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Friday, March 22nd a group of over 40 staff and students traveled down to Detroit, MI from Mount Pleasant, MI. Some people left with hesitations and others were excited to back by home. For some this was their first time going to Detroit while others could get us around the city without any hassle. I fall in between the two categories.


Day 1


Friday afternoon we went to the Jalen Rose Leadership Academy. The academy was founded in 2011. Their 10th graders are the first class to have been accepted. The children come to JRLA with a below average reading level and are behind in many subjects. The teachers try to catch the children up by cramming two years of learning into one. They can accomplish this by extending the school days and year. The kids start school at 9 am and go until 4:30 in the evening. The students attend a leadership class and many of their studies focus on how to better their skills.

Our assignment was to facilitate leadership activities with their 9th and 10th grade class. It was an eye opener for some people. My dad’s school has similar demographics to the academy. Even though I’ve grown up being around a majority of inner city kids, it can get overwhelming at times. There was definitely a difference between how these kids acted compared to my high school class. Something that shocked me was the amount of male students. As I go through my leadership programs there is usually a majority of girls in them. It excited me to know that these boy’s families wanted to see them as strong leaders in the future. The personal development of boys in urban communities usually gets over looked. My group struggled to keep control of the students. They were obviously excited and all had overpowering personalities.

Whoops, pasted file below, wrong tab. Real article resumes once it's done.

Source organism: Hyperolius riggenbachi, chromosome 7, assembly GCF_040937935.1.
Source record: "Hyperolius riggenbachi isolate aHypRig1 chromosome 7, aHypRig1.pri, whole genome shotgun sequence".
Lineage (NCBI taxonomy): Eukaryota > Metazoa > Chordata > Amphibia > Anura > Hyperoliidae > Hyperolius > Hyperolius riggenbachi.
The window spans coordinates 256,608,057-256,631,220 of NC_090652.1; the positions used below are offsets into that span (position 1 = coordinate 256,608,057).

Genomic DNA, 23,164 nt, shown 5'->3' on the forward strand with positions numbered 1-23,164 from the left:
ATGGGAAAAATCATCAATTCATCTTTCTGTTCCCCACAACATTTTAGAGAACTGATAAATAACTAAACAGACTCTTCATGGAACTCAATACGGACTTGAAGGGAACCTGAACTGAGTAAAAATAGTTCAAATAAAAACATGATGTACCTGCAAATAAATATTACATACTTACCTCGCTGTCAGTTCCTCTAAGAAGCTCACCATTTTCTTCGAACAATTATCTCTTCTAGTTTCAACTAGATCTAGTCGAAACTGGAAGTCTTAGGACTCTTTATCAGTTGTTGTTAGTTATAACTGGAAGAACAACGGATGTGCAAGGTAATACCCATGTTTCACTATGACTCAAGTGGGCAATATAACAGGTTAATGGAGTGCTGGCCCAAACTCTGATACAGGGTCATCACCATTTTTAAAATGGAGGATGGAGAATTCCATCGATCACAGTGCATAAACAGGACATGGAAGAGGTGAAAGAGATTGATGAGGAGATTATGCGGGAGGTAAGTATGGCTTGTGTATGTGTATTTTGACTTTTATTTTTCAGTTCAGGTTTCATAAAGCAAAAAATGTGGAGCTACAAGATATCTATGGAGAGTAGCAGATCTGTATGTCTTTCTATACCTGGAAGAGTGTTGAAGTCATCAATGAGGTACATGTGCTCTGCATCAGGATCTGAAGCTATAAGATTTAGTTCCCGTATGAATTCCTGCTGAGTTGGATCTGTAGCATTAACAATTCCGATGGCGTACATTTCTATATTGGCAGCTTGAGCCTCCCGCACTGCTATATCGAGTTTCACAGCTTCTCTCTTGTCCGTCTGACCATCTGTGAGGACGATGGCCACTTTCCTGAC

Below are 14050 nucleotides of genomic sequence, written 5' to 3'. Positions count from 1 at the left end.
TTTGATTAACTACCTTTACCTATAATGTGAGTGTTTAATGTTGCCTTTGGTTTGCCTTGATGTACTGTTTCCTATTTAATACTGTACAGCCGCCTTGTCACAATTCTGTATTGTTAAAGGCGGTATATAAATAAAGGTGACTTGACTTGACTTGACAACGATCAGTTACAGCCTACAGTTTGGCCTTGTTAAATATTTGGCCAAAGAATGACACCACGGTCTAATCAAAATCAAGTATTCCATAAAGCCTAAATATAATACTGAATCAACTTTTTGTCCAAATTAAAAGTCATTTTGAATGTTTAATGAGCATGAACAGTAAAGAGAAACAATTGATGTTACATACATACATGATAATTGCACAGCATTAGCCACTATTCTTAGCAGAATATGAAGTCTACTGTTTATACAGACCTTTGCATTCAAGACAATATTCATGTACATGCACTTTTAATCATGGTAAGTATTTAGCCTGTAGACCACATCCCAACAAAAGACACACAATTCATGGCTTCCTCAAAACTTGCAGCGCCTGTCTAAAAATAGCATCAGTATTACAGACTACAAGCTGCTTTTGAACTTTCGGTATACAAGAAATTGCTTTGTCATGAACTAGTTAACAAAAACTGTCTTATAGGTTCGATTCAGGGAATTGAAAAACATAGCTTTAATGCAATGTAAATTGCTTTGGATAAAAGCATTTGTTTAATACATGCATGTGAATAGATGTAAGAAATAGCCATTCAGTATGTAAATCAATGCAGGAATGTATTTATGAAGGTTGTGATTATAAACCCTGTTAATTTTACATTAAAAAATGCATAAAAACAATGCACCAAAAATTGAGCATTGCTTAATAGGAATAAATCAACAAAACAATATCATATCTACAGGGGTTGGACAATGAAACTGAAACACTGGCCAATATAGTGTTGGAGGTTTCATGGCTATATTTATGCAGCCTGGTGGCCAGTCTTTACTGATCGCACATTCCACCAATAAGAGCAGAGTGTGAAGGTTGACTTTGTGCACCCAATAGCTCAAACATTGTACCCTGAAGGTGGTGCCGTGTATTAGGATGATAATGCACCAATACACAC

If I got the chance I would go back to the academy to help out. I think these groups would have benefited from being separated into small groups and then put into individual classrooms with the facilitators. That way the students had fewer distractions and the facilitators could have connected better with them.


Day 2

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Saturday we finally got our hands dirty. Well when we left our hands, clothes, faces, hair and lungs were covered in the remains of a house. My group worked on the Georgia Street Community Collective. Two local men decided to make a difference. They’re locals of the street and are sick of having run down houses in their neighborhood. They turned a warehouse into a computer lab and hang out spot of other locals. The computer lab program grew so much that they wanted to expand it across the street. The house needed some serious TLC. We ripped down all of they drywall on the first floor and stairs. There was easily over a ton of debris hauled from the house including drywall, metal scraps and remains from fire damage. Our group worked for just a little over two hours. In that time we put their project ahead of schedule by an entire month. It’s an amazing feeling to know we did so much. A group of about twenty helped a project take a giant step forward.